Last week, I took a look at how the growth of index funds has led to more scrutiny of passive investments and their impacts on the market. This week, we’ll look at more evidence of the futility of high cost active management as compiled in DFA’s recently updated annual Mutual Fund Landscape report. The analysis shows that a majority of fund managers evaluated failed to deliver benchmark-beating returns after costs.
I attended a meeting in the early/mid 2000’s where Abigail Johnson, now the president and chief executive officer at Fidelity Investments, was the featured speaker. She tried to make the case that if everyone bought index mutual funds, that security prices would never change. In other words, she claimed that if index funds become too popular and investors “blindly” bought an index’s underlying holdings, that sufficient price discovery may not happen in the market.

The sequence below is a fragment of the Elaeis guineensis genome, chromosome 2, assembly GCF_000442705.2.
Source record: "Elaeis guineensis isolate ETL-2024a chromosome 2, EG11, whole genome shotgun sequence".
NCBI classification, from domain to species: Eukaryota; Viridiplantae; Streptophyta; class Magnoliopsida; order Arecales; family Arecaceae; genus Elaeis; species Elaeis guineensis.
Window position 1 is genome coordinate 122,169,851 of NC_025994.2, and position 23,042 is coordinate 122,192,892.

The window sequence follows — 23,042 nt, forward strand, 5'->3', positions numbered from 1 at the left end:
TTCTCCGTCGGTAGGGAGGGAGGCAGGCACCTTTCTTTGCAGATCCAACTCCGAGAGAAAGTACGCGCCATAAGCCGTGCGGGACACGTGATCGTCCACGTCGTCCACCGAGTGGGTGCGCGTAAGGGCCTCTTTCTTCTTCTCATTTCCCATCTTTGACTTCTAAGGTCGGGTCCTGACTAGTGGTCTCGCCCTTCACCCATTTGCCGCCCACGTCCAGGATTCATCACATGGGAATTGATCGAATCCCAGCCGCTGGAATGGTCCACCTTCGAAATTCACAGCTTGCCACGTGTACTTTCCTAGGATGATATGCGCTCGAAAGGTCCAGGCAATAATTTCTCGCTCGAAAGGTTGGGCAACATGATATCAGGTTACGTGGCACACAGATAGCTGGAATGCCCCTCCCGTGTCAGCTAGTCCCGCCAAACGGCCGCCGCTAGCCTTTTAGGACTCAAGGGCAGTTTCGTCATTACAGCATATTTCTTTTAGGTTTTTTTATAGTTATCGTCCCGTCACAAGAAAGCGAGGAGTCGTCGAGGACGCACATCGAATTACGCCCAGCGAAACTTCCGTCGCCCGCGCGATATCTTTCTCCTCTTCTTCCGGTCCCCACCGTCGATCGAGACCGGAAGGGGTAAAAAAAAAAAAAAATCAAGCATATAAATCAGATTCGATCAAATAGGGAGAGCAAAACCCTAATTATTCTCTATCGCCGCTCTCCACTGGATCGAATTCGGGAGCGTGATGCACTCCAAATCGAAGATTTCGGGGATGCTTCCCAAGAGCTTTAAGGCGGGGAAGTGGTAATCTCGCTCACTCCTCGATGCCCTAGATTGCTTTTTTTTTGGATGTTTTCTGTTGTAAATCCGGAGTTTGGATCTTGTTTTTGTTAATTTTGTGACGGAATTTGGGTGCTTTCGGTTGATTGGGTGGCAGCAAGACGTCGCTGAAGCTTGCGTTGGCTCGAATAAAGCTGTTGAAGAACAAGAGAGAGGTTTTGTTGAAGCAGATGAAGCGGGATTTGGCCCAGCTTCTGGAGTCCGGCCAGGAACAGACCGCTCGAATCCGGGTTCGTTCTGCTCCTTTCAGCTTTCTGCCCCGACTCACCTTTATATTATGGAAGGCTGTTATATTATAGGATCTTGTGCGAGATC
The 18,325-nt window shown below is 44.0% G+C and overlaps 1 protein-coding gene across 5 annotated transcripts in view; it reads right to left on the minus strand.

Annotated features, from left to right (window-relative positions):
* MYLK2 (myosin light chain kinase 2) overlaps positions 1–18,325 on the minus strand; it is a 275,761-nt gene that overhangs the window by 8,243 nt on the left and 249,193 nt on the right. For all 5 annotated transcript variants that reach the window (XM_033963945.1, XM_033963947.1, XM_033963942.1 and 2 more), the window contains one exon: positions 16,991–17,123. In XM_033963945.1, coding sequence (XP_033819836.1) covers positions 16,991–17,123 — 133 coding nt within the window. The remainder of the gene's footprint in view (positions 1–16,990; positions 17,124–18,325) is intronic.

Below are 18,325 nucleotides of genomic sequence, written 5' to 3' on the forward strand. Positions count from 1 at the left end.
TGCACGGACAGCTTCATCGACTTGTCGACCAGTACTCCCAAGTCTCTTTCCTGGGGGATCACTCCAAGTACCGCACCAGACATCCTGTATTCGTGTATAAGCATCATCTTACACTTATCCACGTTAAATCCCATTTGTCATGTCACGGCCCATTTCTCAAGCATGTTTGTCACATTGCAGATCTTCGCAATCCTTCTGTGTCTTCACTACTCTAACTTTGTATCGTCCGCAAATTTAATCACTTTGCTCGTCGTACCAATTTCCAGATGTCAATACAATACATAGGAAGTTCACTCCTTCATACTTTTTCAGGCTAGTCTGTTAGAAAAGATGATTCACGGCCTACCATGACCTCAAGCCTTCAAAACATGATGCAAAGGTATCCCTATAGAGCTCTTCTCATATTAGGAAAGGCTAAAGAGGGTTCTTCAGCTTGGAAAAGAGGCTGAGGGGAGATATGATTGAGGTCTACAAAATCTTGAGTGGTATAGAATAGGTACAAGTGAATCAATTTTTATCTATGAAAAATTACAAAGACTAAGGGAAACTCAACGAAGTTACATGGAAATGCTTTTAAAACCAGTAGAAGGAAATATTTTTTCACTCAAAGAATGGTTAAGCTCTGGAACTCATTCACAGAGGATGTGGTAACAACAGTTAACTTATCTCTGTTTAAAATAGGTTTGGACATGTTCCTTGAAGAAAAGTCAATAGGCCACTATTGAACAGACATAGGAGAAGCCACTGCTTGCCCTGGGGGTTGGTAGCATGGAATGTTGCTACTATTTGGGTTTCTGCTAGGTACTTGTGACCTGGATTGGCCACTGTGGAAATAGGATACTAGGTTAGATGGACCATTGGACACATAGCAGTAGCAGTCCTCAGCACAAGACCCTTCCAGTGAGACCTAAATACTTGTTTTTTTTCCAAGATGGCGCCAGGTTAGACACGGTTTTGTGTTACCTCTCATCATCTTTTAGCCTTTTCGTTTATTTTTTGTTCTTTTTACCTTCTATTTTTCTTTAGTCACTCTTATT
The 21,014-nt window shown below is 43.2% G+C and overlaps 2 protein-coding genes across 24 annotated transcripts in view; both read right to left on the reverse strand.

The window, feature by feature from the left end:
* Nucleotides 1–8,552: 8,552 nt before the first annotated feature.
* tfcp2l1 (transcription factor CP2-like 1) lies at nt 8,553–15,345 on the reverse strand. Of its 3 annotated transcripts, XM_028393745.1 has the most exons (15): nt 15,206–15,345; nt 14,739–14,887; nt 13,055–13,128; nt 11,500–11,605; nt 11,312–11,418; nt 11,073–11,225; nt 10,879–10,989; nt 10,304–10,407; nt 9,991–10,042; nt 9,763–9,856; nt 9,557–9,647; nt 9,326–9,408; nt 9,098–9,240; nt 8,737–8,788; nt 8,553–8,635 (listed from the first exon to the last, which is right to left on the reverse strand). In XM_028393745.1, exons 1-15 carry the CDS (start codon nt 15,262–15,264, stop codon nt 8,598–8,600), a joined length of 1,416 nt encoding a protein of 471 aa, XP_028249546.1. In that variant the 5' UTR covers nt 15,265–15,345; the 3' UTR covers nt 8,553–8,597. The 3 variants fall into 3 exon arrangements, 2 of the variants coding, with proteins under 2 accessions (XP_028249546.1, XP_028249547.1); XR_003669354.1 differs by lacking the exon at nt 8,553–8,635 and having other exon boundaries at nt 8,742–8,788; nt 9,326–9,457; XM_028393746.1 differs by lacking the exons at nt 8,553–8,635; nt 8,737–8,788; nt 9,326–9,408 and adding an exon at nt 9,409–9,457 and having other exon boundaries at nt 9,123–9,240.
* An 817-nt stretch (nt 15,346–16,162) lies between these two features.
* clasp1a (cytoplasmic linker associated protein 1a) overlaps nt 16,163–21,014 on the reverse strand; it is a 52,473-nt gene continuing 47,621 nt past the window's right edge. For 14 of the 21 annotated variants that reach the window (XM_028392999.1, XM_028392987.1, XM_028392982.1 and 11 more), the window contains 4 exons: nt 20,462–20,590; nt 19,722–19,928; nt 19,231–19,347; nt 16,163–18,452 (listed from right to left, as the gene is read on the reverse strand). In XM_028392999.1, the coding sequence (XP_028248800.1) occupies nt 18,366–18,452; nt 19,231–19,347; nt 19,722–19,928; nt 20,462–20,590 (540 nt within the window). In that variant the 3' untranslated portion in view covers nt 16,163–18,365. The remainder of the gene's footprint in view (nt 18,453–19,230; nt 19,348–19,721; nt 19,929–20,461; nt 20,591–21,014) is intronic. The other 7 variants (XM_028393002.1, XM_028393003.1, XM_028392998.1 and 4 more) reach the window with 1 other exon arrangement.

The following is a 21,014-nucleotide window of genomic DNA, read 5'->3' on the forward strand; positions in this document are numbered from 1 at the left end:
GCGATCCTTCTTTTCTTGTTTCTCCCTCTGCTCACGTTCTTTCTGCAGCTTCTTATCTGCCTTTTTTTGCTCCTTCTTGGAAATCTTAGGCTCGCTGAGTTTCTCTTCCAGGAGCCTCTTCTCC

So was Ms. Johnson right? Should the rise of index funds be a cause of concern for investors?
As someone who advises people how to manage their money, I am asked frequently how I choose the investments that I recommend or buy on behalf of clients. There are a few ways to go about answering such a question, but the simple answer is that I’m cheap.
You may have already figured that out if you have read any of my DIY articles recently. One cause of my parsimony is certainly due to a father that passed to along a frugal streak that earned him a nickname of Squeaky Weeks. It was said that he was so tight, that he squeaked when he walked.
But while the thrifty trait very well may have been passed through DNA, the behavior has been nurtured by observations as well. Perhaps the most compelling research has been Dimensional Funds annual Mutual Fund Landscape, which once again reveals the power of penny pinching.